The STAR method provides you with a method to create easy-to-follow and persuasive narrative answers to competency-based questions where you are being asked to describe how you’ve handled difficult and important situations and how your actions resulted in a positive outcome.
Let’s look at each STAR method stage individually and let’s examine how it helps you construct compelling, engaging, and interesting stories which will help convince your interviewer that you’re the right person for the job.
The first part of any answer using the STAR method sets the scene for the story by sharing the background and context of the situation you’re describing.
If you’re asked about situations involving other people (specifically a teamwork situation), you’ll need to include in your answer details of the project you were working on, who you were working with, when the project started, and where you were at the time within the business.
For the “task” element of your answer, you’ll need your interviewer to fully understand what your role was as well as your specific areas of responsibility when you dealt with the situation you’re describing to them.
It’s particularly important when answering not to tell the story of the project as a whole but only to describe your contributions and what you were responsible for.
The “action section” of the STAR method is arguably the most important.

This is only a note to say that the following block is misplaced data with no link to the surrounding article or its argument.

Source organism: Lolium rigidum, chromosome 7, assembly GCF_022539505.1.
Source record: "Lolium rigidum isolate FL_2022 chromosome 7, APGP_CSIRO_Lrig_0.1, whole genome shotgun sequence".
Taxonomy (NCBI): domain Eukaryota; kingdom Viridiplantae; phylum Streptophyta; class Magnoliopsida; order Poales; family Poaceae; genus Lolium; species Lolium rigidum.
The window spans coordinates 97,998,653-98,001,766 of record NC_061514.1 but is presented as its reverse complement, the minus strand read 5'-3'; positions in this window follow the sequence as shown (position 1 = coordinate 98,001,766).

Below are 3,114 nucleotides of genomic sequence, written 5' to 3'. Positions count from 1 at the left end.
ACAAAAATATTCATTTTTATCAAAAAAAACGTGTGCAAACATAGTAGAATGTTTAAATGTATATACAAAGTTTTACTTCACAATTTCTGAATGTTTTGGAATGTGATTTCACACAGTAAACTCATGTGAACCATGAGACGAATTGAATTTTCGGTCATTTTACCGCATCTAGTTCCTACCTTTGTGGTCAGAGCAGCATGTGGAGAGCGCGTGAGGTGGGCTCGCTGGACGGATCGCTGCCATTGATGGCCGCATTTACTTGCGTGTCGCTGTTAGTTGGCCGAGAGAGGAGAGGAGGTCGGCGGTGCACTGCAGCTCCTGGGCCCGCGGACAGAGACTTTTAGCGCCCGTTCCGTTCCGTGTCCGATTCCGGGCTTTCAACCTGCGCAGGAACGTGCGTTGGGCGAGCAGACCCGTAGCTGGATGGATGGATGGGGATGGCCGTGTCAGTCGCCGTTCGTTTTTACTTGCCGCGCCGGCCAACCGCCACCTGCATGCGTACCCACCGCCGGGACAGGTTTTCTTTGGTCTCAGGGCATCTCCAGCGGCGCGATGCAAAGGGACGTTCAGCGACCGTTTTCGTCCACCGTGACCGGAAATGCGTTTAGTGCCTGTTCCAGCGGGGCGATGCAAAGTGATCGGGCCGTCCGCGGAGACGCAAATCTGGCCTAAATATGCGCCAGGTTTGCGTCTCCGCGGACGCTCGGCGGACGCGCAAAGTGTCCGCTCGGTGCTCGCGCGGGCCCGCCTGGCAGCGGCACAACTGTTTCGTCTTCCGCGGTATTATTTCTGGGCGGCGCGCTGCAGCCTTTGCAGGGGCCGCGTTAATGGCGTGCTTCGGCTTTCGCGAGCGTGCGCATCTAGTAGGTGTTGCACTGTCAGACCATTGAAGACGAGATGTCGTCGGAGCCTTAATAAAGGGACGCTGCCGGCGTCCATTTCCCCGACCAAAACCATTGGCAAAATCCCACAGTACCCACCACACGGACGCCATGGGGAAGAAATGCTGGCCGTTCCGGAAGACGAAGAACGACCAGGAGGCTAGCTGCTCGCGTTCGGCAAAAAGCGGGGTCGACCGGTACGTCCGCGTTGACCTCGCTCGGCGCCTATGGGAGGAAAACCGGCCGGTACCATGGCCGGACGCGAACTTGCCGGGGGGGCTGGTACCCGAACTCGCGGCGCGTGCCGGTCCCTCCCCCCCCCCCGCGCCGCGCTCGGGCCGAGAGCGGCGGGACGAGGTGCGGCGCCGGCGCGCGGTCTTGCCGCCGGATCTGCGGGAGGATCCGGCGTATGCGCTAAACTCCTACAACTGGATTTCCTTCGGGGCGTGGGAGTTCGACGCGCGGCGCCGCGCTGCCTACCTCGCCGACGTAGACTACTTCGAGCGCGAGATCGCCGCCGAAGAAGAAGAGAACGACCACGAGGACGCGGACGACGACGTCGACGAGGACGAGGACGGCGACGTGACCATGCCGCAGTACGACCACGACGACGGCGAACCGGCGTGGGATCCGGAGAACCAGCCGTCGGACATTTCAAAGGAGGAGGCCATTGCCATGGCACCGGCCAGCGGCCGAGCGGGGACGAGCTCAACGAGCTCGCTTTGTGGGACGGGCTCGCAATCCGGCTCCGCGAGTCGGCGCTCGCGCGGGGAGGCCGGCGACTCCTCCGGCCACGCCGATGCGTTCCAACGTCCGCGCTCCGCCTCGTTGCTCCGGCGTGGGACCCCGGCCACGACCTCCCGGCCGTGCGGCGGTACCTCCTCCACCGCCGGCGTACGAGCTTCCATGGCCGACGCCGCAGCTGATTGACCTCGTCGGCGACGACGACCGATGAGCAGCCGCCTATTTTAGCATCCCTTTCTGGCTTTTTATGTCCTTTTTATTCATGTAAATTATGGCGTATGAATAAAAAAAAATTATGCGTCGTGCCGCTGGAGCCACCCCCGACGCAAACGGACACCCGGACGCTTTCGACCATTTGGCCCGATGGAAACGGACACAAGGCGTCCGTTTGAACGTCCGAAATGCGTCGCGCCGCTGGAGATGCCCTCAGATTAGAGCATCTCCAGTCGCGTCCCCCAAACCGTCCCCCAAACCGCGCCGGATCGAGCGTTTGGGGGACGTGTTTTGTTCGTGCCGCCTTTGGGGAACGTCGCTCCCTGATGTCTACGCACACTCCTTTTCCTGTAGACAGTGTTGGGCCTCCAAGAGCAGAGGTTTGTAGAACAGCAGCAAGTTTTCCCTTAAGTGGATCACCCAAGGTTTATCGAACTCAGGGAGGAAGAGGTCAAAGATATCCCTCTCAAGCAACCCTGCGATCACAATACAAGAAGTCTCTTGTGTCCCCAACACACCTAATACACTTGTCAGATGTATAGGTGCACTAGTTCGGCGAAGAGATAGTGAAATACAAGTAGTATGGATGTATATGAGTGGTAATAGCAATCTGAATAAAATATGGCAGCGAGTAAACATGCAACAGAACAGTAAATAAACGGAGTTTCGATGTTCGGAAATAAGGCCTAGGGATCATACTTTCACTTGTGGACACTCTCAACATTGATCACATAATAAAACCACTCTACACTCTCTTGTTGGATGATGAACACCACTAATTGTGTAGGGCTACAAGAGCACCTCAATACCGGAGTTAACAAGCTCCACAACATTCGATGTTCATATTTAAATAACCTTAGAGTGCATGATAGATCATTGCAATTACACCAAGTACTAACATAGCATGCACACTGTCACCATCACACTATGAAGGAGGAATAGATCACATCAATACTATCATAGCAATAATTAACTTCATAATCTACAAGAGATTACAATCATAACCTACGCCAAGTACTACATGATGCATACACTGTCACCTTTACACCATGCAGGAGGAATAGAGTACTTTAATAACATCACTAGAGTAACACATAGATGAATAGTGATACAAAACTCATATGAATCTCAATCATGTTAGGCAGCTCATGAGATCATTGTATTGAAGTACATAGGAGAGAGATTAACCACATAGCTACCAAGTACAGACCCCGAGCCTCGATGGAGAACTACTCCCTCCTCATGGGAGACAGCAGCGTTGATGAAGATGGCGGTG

This is the “meat” of the story – where you share details on how you handled the situation you were in and how you overcame the problem or unlocked the opportunity.
What you want to get across in the “action” stage is how you assessed the situation or problem and how you responded to it and, if applicable, how you got the team you were working with involved in the solution.
Details here are key because you’re describing a past event in which the interviewer had no involvement. Bear in mind as well that your interviewer may not be a subject matter expert like you so you should avoid the use of jargon or acronyms which apply to your industry or to the company you were working for without sufficiently explaining what these terms mean if you need to use them.
Describing in detail the positive result or outcome you achieved is the “R” in the STAR interview method
Did your contribution lead to an increase in sales or order values, for example? Did you figure out a way to generate more sales from your existing client base leading to an increase in the lifetime value of each client? Did you find some way to make it easier for customers to access support services which ended up costing the company less money and took pressure and workload away from frontline staff?
You should try to quantify in figures the result your work achieved in response to all behavioural interview questions.